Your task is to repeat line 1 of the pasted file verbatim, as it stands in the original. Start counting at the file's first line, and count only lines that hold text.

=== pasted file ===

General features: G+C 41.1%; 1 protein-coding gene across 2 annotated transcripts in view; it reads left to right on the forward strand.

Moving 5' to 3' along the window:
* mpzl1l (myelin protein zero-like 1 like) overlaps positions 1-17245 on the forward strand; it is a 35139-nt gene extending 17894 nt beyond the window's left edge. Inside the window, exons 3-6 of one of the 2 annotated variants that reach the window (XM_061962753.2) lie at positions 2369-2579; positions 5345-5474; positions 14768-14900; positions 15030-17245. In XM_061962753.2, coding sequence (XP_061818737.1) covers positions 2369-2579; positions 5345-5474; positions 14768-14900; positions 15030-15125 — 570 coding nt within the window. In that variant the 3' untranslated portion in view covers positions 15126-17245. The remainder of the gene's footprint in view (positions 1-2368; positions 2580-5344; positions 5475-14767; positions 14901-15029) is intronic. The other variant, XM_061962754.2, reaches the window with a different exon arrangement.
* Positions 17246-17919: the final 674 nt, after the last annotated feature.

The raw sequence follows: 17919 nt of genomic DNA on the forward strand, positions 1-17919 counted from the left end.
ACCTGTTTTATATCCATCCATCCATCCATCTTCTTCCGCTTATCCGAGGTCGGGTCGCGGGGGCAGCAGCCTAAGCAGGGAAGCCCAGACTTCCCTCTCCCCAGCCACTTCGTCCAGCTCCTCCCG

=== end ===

General features: G+C 41.1%; 1 protein-coding gene across 2 annotated transcripts in view; it reads left to right on the forward strand.